It is one of those recipes that gets passed down....in fact there is nothing really special about it. LOL

When you posted your recipe, this recipe came to mind.

I guess I just wanted to share a family memory ......why does food do that ?

 

Your presentation is just beautiful.....I also enjoy the pic of the meat cut & resting on the board. 

Petals
Réalisé avec un soupçon d'amour.

Served Up
(168 photos)
Wine and Cheese
(62 photos)
 
Reply

Petals
Réalisé avec un soupçon d'amour.

Served Up
(168 photos)
Wine and Cheese
(62 photos)
 
Reply
post #4 of 8

I use all the time. At 1.85 pound wholesale it is one of the most inexpensive meats and a high profit maker. After I butterfly the loin which Chris above describes  I place a piece of plastic wrap over it and pound it with a mallet so its even all around. I then saeson it and stuff it with either an apple,walnut stuffing or a spinack, pine nut. many others can be used. Roll it and tie it and roast but careful, because it is thin it cooks faster then a loin.. The spinach one I cut on bias and place  on top of a slice of grilled sun dried and basil polenta..with a stuffed plum tomato as vege. Sold well at $21.00 A la Carte

Chef EdB
Over 50 years in food service business 35 as Ex Chef. Specializing in Volume upscale Catering both on and off premise .(former Exec. Chef in the largest on premise caterer in US  with 17 Million Dollars per year annual volume). 
      Well versed in all facets of Continental Cuisine...

Reply

Chef EdB
Over 50 years in food service business 35 as Ex Chef. Specializing in Volume upscale Catering both on and off premise .(former Exec. Chef in the largest on premise caterer in US  with 17 Million Dollars per year annual volume). 
      Well versed in all facets of Continental Cuisine...

Reply
post #5 of 8

Love it, looks awesome.  Is this a loin or a tenderloin though?  I get confused.

 

Tenderloin is such an easy tender piece of meat to work with.  Loin on the other hand... well let's just say I've had some bad experiences with it lol.  Good idea about the stuffing with the olives and the serrano.  Can't wait to try the cauliflower puree, looks great.  Nice pics!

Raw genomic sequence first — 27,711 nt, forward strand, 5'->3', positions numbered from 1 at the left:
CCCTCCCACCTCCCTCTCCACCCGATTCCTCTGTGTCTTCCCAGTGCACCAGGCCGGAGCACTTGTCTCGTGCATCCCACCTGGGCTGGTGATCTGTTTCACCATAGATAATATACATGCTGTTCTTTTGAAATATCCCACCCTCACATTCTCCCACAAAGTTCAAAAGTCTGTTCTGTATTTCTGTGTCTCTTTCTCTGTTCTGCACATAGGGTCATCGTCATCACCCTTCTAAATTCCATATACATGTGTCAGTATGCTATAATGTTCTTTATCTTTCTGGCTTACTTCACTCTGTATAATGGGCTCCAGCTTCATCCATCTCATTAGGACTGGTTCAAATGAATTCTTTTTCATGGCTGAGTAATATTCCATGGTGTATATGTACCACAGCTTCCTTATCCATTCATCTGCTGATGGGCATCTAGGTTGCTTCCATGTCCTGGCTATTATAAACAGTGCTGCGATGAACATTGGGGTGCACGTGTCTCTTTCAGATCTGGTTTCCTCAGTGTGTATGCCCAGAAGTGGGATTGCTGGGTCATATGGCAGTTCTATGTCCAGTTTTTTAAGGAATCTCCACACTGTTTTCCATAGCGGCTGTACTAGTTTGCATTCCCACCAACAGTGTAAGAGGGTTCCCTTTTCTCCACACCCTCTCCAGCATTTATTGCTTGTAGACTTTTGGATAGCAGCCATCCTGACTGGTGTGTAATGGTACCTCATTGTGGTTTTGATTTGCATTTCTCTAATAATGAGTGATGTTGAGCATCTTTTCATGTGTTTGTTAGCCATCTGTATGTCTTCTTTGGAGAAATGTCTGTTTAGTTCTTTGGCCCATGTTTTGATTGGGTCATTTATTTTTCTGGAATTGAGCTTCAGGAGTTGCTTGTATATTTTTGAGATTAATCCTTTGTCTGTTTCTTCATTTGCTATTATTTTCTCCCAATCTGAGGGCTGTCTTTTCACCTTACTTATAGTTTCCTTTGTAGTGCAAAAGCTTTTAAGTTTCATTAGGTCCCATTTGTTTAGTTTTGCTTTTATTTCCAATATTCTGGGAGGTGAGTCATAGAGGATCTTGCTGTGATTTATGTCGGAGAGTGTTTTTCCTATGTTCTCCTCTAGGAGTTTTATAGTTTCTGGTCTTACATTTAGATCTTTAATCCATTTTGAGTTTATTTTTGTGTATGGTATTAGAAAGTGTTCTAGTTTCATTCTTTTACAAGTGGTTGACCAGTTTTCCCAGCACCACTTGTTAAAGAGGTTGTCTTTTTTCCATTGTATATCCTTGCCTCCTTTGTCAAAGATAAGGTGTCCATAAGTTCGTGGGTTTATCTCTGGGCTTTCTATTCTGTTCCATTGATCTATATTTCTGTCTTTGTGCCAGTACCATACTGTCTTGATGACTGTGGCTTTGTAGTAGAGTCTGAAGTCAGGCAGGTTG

I can't wait for the weather to get a little nicer so I can make jamie oliver's blackened barbecue pork filets.  It's out of this world!

http://www.jamieoliver.com/recipes/pork-recipes/blackened-barbecued-pork-fillets

"You are what you eat, so don't be fast, cheap, easy, or fake."

Reply

"You are what you eat, so don't be fast, cheap, easy, or fake."

Reply
post #6 of 8

You can use either but loin cost a lot less and will feed more people

Chef EdB
Over 50 years in food service business 35 as Ex Chef. Specializing in Volume upscale Catering both on and off premise .(former Exec. Chef in the largest on premise caterer in US  with 17 Million Dollars per year annual volume). 
      Well versed in all facets of Continental Cuisine...

Reply

Chef EdB
Over 50 years in food service business 35 as Ex Chef. Specializing in Volume upscale Catering both on and off premise .(former Exec. Chef in the largest on premise caterer in US  with 17 Million Dollars per year annual volume). 
      Well versed in all facets of Continental Cuisine...

Reply
post #7 of 8
Thread Starter 

Thanks all for the kind words! I have to try Petals and Ed's suggestions too! I love family tradition food like Petals mentions. Anyone else have a recipe like that?

I guess I could have called it simply pork fillet KKV, it just didn't came up in my flemish brain. Sometimes english words don't come spontaneously.

Same with Ed calling my cutting "butterflying". Couldn't be more adequate, but hey, I learn a lot over here!

post #8 of 8

Pork tenderloin goes well with fruit-based sauces.  This is a pork tenderloin recipe which makes use of plums for flavor and color.  I think plums are wonderful with almost any protein!

New Posts  All Forums:Forum Nav:
  Return Home
  Back to Forum: Recipes
ChefTalk.com › ChefTalk Cooking Forums › Cooking Discussions › Recipes › Pork tenderloin, stuffed or not, I love it! How about you?